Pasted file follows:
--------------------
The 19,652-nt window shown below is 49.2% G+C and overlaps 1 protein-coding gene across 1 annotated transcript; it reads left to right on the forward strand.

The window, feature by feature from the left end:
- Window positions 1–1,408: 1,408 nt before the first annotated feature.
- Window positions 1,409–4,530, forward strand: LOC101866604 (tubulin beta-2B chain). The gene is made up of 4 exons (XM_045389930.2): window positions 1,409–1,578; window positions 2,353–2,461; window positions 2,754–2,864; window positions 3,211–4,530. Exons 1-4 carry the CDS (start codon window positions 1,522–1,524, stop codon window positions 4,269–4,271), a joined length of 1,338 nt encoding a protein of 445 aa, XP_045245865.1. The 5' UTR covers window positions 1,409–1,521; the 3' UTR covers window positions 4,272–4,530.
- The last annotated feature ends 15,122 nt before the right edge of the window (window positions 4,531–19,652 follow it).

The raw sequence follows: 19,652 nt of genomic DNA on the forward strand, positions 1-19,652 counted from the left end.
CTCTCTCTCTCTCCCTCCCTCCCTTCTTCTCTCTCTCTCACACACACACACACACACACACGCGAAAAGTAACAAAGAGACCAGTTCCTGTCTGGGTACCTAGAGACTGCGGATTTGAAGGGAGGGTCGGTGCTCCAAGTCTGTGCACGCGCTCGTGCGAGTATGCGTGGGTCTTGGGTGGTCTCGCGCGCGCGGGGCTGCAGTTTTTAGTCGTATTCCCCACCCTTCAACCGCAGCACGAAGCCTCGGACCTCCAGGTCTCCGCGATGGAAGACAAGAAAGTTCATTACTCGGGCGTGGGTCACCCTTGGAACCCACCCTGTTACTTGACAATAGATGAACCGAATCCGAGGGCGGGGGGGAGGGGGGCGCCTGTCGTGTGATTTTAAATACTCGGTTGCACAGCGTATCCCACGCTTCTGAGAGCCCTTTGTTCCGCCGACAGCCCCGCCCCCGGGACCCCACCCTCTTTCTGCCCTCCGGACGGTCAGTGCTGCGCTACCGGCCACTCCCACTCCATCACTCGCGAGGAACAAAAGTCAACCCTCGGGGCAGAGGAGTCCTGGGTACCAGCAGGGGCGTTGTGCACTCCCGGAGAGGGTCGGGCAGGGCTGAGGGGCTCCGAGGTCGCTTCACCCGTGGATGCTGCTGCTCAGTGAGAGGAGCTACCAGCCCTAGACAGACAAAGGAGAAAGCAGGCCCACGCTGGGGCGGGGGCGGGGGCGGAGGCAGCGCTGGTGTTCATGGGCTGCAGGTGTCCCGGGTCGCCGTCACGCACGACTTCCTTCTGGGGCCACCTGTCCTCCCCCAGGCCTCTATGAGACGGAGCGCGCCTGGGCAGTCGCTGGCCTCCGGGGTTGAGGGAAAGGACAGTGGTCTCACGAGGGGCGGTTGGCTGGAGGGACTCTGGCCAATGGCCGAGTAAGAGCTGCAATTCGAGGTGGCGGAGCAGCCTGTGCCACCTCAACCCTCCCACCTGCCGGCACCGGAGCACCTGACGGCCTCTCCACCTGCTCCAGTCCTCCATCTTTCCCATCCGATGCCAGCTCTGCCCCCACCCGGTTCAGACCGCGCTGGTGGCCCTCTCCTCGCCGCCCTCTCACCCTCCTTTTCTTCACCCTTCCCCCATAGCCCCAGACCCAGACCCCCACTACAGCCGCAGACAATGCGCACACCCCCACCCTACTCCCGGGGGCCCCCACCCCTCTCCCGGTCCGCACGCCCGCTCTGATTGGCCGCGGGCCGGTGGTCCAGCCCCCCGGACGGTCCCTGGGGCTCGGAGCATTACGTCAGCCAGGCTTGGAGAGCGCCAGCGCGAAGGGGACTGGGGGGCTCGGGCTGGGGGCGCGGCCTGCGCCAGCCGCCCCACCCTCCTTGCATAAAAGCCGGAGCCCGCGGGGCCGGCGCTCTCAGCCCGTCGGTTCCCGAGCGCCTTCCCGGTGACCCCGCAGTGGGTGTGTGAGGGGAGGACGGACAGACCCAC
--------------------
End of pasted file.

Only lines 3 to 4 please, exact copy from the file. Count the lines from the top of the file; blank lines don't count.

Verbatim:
- Window positions 1–1,408: 1,408 nt before the first annotated feature.
- Window positions 1,409–4,530, forward strand: LOC101866604 (tubulin beta-2B chain). The gene is made up of 4 exons (XM_045389930.2): window positions 1,409–1,578; window positions 2,353–2,461; window positions 2,754–2,864; window positions 3,211–4,530. Exons 1-4 carry the CDS (start codon window positions 1,522–1,524, stop codon window positions 4,269–4,271), a joined length of 1,338 nt encoding a protein of 445 aa, XP_045245865.1. The 5' UTR covers window positions 1,409–1,521; the 3' UTR covers window positions 4,272–4,530.